Well, it’s been a while, but look out world, I’m BACK!!!
Yes, we’ve completed our return cross-country trip from Georgia back to California, fifth-wheel in tow. A very uneventful trip (thankfully) as far as problems are concerned. We did have a couple of weather deluges in the eastern part of the country on our first day out, but other than that, it was SO MUCH BETTER than when we drove to Georgia in December of 2013!!! (Never again will we do it in that time of year!)
We didn’t let a lot of grass grow under our feet on our way home, but on Saturday, we did take a detour to Petrified Forest National Park as it was right off I-40. Neither my wife nor I had ever been there before (though she thinks she may have gone there with her folks as a very young girl) so we decided to check it out as we were going to arrive at our destination for the evening too early.
As it turns out, we’re glad we did. The Painted Desert National Monument is also there (north of I-40) and it joins immediately with the Petrified Forest National Park on the south side of I-40. As one enters into the Petrified Forest part, there are places you can stop to see ruins of native American dwellings…and petroglyphs.
How do you get your news? Dogs get it through their noses. We used to get it through newspapers and TV newscasts (think Walter Cronkite and others of his ilk). Now, most of us get it through the Internet, I suspect.
Well, the Native Americans had no such amenities. Today’s photo was taken in the Petrified National Forest area and is a rock known as “Newspaper Rock”. Double-click the image to see it in a larger format and you’ll see lots of petroglyphs (drawnings and symbols) on the lower faces of the rock. Don’t you wish you could read the story? I wonder if it’s a love story about young Indian lovers, or about the mighty exploits of braves or regales the reader with great hunting exploits.
This is a large rock, by the way….not small by any measure! (It should be noted that there is also a “Newspaper Rock” in Utah…not to be confused with this one.) The people who made these drawings lived there between 650-2000 years ago, yet their work is still visible today.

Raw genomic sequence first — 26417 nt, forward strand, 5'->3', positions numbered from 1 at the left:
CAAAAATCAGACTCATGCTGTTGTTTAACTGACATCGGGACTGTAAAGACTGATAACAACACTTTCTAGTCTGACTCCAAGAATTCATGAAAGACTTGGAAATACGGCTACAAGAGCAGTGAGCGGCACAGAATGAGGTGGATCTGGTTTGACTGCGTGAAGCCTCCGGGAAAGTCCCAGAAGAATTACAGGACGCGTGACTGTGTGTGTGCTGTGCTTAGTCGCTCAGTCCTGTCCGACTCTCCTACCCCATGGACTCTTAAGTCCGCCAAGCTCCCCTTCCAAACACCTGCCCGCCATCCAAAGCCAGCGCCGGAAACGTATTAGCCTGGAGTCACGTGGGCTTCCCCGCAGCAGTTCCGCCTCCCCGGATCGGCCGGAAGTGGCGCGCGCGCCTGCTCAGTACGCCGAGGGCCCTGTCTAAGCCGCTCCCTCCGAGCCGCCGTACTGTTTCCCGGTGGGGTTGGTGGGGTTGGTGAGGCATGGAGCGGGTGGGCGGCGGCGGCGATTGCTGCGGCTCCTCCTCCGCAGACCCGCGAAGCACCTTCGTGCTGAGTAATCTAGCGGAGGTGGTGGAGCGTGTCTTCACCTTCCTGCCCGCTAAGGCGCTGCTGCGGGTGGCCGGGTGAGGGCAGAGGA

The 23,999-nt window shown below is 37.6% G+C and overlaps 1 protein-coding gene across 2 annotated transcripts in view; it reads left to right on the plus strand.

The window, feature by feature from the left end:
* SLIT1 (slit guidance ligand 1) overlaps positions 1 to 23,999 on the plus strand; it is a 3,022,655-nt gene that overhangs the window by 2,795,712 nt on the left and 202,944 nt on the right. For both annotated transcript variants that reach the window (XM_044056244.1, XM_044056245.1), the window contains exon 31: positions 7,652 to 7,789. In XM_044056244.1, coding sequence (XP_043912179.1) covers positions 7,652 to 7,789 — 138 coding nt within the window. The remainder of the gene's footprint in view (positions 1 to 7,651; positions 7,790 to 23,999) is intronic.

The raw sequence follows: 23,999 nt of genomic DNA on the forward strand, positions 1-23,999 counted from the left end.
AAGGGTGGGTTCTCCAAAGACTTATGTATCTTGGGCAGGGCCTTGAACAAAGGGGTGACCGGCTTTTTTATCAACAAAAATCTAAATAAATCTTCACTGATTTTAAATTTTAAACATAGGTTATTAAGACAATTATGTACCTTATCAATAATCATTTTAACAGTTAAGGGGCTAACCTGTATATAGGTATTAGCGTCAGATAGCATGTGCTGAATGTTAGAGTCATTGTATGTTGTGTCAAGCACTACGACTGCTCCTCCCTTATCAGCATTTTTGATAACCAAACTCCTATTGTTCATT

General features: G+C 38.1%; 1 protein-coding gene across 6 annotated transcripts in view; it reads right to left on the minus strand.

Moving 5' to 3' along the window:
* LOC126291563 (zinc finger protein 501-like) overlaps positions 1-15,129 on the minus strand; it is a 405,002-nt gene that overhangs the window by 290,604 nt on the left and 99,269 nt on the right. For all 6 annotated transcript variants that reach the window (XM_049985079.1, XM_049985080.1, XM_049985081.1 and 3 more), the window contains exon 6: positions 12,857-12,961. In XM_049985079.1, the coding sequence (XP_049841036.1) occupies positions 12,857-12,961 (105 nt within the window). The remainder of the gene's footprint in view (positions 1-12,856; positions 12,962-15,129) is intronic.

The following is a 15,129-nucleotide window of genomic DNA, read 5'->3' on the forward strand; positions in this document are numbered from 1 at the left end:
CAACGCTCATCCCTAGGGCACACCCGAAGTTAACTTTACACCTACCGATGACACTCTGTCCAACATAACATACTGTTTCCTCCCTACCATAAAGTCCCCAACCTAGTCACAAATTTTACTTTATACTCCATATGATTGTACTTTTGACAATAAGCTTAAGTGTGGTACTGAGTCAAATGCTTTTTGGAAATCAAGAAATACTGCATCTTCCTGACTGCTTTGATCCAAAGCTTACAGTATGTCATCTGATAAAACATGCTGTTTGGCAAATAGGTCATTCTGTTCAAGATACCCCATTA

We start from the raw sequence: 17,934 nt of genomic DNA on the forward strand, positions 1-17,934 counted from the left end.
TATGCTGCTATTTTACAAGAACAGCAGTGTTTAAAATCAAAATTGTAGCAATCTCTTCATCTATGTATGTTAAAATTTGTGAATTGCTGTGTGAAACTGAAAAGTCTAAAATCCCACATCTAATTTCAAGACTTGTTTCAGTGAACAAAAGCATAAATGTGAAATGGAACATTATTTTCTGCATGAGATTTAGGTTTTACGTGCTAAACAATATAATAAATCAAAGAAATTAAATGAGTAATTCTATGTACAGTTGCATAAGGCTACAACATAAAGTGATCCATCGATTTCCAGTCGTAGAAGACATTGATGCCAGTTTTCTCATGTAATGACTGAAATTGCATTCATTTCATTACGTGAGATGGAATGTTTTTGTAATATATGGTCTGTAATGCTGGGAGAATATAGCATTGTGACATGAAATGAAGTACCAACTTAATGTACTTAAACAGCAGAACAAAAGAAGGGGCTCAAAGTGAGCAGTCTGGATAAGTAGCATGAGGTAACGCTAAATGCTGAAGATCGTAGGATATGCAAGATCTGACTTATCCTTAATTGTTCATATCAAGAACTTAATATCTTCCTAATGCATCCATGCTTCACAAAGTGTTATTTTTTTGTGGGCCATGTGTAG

ON THIS DAY IN HISTORY: in 1956, the United States conducted the first airborne test of an improved hydrogen bomb, dropping it over a tiny island in the Bikini Atoll in the Pacific. The successful test indicated that hydrogen bombs were viable airborne weapons and that the arms race had taken another giant leap forward.
The United States first detonated a hydrogen bomb in 1952 in the Marshall Islands, also in the Pacific. However, that bomb–and the others tests that followed–were large and were exploded from the ground. The idea of dropping the weapon over an enemy had been a mere theoretical possibility until the successful test in May 1956. The hydrogen bomb was carried by a B-52 bomber and released at an altitude of more than 50,000 feet. The device exploded at about 15,000 feet. This bomb was far more powerful than those previously tested and was estimated to be 15 megatons or larger. Observers said that the fireball caused by the explosion measured at least four miles in diameter and was brighter than the light from 500 suns.
The successful U.S. test meant that the nuclear arms race had been dramatically upped. The Soviets had tested their own hydrogen bomb in 1953. In November 1955, the Soviets had dropped a hydrogen bomb from an airplane in remote Siberia. Though much smaller and far less powerful (estimated at about 1.6 megatons), the Russian success spurred the Americans to rush ahead with the Bikini test.
TRIVIA FOR TODAY: On August 28, 1991, the first true email message from space was sent by the crew of the space shuttle STS-43 Atlantis using a Mac Portable and specifically configured AppleLink software.